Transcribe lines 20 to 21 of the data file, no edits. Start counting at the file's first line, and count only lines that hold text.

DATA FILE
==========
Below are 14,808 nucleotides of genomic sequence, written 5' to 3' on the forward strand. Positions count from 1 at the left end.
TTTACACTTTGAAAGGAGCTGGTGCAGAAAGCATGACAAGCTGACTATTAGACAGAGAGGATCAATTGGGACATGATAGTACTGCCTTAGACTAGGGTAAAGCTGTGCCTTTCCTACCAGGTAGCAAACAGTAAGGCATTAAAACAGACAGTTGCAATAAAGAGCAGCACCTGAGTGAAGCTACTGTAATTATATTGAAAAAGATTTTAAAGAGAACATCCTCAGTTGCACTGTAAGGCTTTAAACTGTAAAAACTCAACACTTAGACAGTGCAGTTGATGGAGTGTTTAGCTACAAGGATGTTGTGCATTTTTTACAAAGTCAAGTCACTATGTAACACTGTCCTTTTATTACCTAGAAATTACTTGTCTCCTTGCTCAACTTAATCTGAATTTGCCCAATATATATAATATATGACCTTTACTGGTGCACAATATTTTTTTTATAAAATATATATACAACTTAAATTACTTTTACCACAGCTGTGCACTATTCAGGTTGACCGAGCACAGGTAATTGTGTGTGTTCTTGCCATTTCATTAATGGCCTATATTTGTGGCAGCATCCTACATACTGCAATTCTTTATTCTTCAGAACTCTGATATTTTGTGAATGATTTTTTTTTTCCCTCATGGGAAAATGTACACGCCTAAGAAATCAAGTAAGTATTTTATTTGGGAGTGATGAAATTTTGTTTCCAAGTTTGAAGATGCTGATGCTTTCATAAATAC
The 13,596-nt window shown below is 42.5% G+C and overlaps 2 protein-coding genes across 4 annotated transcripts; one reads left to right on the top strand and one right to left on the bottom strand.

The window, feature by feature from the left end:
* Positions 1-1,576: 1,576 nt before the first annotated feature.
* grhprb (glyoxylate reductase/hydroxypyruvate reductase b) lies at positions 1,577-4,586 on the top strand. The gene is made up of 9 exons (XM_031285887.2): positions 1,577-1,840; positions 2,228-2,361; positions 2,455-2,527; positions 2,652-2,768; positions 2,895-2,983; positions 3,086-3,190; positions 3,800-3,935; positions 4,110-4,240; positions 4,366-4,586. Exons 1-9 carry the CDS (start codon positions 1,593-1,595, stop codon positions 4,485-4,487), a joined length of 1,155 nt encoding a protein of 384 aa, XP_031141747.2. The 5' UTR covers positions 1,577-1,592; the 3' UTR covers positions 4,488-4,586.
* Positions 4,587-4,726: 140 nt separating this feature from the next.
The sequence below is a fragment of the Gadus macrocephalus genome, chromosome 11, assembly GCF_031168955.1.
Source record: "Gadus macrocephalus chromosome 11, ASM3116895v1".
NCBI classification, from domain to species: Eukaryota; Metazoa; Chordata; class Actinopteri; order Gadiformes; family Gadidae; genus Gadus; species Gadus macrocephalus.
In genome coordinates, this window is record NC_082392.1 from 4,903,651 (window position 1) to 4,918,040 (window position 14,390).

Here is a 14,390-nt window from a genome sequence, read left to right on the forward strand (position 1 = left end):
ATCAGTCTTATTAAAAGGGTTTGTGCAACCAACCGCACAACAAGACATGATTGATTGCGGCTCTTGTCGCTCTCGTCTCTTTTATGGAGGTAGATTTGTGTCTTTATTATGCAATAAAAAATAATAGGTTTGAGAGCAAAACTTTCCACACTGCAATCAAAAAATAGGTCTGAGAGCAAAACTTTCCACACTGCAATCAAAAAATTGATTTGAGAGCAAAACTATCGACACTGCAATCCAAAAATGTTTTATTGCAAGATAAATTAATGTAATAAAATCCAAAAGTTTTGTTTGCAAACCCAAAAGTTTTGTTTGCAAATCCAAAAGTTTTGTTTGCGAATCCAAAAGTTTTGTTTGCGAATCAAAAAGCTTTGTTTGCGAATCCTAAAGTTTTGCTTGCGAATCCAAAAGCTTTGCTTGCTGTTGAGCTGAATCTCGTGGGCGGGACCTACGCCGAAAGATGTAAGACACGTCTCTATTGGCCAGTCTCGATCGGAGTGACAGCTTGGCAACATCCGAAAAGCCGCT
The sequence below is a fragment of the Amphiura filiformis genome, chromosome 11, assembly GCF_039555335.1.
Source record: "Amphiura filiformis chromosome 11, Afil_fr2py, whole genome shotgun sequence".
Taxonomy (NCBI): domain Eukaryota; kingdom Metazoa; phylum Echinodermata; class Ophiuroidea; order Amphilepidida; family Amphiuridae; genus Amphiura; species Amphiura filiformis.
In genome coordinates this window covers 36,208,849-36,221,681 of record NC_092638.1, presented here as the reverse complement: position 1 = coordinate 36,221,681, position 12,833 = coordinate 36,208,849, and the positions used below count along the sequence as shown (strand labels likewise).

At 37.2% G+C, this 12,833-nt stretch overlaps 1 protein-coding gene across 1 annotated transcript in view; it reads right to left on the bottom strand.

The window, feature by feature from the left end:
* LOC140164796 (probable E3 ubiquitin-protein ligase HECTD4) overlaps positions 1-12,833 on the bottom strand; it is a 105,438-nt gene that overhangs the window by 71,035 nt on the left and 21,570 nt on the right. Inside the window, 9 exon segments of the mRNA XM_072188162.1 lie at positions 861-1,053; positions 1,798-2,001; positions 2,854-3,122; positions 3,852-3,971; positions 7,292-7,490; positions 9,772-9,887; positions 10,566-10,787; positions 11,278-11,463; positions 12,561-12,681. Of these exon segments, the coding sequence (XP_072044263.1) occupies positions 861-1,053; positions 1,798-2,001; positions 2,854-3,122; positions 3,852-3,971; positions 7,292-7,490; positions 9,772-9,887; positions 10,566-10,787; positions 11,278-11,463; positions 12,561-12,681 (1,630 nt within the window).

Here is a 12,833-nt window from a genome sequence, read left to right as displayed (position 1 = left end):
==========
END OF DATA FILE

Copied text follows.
* LOC140164796 (probable E3 ubiquitin-protein ligase HECTD4) overlaps positions 1-12,833 on the bottom strand; it is a 105,438-nt gene that overhangs the window by 71,035 nt on the left and 21,570 nt on the right. Inside the window, 9 exon segments of the mRNA XM_072188162.1 lie at positions 861-1,053; positions 1,798-2,001; positions 2,854-3,122; positions 3,852-3,971; positions 7,292-7,490; positions 9,772-9,887; positions 10,566-10,787; positions 11,278-11,463; positions 12,561-12,681. Of these exon segments, the coding sequence (XP_072044263.1) occupies positions 861-1,053; positions 1,798-2,001; positions 2,854-3,122; positions 3,852-3,971; positions 7,292-7,490; positions 9,772-9,887; positions 10,566-10,787; positions 11,278-11,463; positions 12,561-12,681 (1,630 nt within the window).

Here is a 12,833-nt window from a genome sequence, read left to right as displayed (position 1 = left end):